Title: Billy Summers
Author: Stephen King
Publisher: Hodder and Stoughton
Stephen King’s stories sometimes aren’t so much about the journey but the people and places we encounter along the way, and Billy Summers may fall into that category. Not that there’s an issue with the story. King knowingly, overtly – his protagonist knows the narrative he is playing out – lets us know this is the story of a hitman lining up his last hit and hoping to bag a retirement nest egg in the process.
Of course it’s going to go wrong, of course the hitman is going to try to save his neck, maybe take some revenge, right some wrongs. There will be complications.
But this is not, as Summers himself says, a Sly Stallone movie. King keeps it down to earth – with the exception of one little decorative aside, a nod to one of King’s early great successes – and provides the signature touches to freshen up this well-worn path.
King’s hitman is softened for the reader, a Marine with Iraq under his belt, a man with, as one character remarks, a moral code. He is fallible. What’s more, Summers is well read, a budding writer. And so the story swings, in beautiful rhythm, between key events in Summers’ past and his current predicament. Summers, well versed in the genre of his life, has an almost meta awareness of the role he is playing out, the dichotomy of being, if not a bad man then not a good man, who only kills bad men for his living. That awareness and his experimentation with writing allow for occasional ruminations and insights into the writer’s life, and reminders that this is not a Hollywood script – if he is writing the story of his life, it is not a fanciful tale; likewise, this tale in which he is starring is not fanciful.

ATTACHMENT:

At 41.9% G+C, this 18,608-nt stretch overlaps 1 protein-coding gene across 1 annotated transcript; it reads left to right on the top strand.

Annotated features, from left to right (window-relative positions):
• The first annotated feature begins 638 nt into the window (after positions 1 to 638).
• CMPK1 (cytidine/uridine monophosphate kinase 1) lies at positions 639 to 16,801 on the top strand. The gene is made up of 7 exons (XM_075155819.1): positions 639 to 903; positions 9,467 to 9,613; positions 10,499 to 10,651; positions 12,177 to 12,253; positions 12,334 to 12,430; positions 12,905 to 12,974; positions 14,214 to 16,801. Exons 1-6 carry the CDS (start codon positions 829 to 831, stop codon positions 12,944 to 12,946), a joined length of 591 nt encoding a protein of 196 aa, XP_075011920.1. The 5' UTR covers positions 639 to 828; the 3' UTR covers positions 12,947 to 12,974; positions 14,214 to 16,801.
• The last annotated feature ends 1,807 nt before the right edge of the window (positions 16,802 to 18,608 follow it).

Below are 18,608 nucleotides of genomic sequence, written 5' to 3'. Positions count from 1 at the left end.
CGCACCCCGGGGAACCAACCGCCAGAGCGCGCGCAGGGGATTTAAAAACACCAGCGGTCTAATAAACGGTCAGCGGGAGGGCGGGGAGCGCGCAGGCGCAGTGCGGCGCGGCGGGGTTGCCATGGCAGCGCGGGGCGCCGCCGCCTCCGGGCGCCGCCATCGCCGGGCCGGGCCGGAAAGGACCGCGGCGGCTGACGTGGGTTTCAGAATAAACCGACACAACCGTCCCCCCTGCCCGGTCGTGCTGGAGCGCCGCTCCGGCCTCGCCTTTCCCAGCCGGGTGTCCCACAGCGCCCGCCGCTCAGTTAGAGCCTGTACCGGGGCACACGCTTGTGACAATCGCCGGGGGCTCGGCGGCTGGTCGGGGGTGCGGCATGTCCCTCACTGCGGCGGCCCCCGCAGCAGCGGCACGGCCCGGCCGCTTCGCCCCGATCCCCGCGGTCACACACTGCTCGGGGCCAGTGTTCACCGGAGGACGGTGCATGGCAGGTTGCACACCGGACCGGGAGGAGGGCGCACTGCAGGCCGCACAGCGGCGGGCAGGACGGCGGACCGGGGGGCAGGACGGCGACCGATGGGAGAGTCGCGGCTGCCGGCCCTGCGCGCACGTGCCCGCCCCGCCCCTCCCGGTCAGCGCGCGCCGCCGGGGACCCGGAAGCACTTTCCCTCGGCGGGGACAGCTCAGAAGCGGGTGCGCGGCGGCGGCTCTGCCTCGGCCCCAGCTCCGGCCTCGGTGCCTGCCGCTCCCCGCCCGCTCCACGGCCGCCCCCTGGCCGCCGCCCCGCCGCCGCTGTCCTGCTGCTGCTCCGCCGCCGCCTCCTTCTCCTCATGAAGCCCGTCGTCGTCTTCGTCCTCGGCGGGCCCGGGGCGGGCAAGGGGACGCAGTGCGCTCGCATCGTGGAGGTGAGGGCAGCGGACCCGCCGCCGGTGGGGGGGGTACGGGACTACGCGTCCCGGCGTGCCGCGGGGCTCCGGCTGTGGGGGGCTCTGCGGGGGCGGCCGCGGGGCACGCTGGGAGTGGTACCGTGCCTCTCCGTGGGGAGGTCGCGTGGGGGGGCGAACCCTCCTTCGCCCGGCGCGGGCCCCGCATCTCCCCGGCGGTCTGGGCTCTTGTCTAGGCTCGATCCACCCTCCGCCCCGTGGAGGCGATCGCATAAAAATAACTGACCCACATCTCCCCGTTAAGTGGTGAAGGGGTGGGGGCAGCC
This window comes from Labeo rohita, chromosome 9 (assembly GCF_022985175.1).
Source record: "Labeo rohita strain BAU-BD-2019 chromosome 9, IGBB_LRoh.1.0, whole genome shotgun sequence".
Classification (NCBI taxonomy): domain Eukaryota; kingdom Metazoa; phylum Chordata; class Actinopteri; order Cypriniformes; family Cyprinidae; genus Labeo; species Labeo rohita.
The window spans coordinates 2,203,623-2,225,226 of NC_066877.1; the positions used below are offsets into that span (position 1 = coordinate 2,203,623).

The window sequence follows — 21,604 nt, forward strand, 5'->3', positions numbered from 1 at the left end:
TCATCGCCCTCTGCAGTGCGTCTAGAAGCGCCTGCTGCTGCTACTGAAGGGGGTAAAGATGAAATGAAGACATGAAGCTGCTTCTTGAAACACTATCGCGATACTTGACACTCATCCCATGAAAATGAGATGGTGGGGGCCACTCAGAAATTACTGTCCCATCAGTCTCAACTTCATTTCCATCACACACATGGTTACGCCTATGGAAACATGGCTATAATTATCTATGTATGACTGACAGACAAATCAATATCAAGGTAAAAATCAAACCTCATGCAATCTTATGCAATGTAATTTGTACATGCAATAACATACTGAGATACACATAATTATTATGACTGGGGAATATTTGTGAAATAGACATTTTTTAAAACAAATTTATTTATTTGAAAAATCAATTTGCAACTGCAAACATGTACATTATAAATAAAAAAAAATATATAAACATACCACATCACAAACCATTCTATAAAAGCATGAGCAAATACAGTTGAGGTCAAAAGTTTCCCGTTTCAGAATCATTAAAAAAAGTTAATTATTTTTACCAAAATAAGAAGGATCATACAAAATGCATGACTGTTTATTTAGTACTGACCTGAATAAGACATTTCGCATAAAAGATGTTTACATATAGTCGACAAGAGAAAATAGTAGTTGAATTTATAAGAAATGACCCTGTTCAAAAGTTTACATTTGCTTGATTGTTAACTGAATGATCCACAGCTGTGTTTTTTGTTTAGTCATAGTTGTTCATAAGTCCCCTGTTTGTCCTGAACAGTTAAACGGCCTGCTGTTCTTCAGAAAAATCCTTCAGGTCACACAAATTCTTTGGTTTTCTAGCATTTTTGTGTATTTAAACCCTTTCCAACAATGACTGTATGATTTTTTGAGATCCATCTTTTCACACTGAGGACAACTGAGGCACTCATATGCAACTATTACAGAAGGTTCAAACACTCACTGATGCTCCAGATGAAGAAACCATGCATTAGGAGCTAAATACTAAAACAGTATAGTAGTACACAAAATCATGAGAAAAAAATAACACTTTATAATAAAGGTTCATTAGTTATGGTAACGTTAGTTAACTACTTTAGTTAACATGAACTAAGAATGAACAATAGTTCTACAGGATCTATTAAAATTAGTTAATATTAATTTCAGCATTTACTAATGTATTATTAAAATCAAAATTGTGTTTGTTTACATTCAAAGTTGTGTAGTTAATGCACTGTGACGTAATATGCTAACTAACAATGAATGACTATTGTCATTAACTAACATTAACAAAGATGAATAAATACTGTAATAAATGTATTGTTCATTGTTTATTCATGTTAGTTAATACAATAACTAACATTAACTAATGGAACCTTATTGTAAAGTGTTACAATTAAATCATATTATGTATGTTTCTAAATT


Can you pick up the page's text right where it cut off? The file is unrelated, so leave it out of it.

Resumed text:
Further elevating the story is King’s ability to present human characters – the warmth of relationships, the care for each other – and that sublime power of description. If a scene is a paint by numbers image, Kings know he needs fill in only sections 3, 4 and 7 for the reader to get the full picture, whether its street-to-street fighting in Fallujah or an unassuming rental in a middling neighbourhood of a nondescript American town.
And so we have it: set up, incident, aftermath, leading to the inevitable final comeuppance and the question of will he or won’t he, and the damage done along the way. And finally there’s the conclusion and the epilogue, which are pure killer.
Reviewed by: Jason Nahrung
Jason is Ballarat Writers Inc. publicity and communications officer
Review copy provided by the publisher